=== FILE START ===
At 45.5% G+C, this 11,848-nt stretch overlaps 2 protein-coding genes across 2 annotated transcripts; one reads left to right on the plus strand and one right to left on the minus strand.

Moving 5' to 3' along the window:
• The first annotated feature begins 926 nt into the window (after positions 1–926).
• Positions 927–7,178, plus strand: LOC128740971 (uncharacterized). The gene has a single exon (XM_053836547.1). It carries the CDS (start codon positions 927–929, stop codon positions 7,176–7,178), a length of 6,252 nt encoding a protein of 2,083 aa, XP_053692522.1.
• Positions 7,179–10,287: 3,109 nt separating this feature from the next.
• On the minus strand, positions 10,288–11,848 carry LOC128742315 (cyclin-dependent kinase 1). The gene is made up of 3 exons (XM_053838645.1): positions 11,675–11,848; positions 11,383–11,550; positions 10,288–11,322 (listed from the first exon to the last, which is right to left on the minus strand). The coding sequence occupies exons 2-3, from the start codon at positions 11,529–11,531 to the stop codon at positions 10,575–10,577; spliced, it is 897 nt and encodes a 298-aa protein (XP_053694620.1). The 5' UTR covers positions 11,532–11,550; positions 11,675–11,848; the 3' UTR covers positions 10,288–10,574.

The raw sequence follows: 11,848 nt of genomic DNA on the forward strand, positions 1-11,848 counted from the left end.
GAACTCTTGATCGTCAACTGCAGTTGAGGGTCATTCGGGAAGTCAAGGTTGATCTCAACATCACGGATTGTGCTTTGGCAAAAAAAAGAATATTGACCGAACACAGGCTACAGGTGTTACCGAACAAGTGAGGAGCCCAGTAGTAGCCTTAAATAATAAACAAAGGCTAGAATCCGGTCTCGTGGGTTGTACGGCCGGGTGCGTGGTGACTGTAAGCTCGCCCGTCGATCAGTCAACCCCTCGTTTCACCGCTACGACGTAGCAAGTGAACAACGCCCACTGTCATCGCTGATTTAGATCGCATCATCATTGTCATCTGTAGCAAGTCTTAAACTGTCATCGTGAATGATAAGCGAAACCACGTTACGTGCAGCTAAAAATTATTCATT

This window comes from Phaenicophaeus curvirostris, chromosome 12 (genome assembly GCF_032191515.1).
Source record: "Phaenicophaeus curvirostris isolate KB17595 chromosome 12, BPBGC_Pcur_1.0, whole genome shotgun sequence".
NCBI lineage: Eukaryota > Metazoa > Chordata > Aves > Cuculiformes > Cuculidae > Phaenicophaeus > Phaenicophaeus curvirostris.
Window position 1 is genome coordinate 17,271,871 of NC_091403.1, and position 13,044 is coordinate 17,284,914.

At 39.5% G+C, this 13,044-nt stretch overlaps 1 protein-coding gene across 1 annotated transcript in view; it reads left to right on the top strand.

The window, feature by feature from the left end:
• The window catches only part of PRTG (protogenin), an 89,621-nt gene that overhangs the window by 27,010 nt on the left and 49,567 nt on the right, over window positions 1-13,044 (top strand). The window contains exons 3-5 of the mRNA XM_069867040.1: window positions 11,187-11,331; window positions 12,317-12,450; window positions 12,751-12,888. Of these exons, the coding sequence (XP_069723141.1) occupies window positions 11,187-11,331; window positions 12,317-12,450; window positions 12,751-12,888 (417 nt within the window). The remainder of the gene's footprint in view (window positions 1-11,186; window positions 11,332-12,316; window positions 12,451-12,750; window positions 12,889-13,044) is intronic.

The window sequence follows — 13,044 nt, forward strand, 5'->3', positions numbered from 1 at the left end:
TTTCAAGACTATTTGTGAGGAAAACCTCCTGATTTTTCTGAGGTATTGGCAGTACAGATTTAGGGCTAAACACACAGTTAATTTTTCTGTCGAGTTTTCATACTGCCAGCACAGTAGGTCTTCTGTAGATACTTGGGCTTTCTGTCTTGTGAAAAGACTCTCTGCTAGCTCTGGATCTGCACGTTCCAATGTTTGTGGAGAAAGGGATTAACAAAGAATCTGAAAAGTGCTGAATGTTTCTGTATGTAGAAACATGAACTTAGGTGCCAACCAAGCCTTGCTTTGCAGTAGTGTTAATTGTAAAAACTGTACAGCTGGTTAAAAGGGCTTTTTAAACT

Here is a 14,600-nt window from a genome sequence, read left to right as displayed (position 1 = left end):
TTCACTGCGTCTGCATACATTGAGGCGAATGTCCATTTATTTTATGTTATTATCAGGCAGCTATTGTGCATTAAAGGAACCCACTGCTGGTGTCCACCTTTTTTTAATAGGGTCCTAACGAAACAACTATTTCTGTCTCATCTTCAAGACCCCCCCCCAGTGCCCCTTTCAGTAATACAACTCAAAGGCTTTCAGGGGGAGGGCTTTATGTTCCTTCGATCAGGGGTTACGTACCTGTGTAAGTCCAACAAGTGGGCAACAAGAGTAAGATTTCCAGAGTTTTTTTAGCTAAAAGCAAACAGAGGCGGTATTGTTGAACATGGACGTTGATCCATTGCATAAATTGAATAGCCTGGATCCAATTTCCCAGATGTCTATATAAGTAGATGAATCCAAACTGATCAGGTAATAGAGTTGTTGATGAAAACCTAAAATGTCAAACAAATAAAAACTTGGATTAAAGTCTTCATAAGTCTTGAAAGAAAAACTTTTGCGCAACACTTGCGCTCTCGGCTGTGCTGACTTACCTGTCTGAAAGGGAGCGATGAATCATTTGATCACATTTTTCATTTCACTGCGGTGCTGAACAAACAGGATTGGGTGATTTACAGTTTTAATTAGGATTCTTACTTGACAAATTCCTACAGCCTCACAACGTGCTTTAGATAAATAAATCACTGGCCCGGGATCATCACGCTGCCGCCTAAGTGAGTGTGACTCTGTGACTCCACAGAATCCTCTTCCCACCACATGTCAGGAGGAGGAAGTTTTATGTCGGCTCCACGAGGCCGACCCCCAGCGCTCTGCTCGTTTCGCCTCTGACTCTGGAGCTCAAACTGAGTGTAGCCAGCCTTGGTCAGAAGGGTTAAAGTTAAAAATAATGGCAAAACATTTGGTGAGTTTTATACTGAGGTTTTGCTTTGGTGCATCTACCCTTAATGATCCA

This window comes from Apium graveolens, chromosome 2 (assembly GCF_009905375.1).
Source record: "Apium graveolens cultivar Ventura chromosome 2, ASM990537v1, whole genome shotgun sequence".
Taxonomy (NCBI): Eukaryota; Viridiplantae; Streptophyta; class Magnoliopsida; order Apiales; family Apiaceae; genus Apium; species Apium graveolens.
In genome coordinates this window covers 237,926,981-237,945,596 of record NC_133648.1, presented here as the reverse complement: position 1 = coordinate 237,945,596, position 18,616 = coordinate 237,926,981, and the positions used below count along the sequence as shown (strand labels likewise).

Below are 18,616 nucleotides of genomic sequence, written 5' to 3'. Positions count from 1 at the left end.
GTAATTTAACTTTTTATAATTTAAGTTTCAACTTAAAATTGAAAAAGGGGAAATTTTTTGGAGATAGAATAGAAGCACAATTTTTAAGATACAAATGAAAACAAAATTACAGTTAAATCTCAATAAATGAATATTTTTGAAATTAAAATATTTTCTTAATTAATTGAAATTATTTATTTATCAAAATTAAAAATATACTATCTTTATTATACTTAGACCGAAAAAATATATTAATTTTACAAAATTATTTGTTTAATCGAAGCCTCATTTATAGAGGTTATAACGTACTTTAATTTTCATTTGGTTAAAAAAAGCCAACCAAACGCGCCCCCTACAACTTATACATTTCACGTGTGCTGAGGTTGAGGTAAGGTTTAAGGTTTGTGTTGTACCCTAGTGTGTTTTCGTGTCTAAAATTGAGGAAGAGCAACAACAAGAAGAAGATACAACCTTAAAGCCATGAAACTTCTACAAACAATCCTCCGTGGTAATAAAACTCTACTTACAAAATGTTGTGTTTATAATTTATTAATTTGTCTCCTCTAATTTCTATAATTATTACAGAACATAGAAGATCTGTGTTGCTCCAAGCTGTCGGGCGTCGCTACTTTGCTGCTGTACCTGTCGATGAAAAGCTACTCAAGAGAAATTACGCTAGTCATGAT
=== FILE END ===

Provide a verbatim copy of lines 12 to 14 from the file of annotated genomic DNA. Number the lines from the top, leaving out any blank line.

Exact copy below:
Window position 1 is genome coordinate 17,271,871 of NC_091403.1, and position 13,044 is coordinate 17,284,914.

At 39.5% G+C, this 13,044-nt stretch overlaps 1 protein-coding gene across 1 annotated transcript in view; it reads left to right on the top strand.

The window, feature by feature from the left end: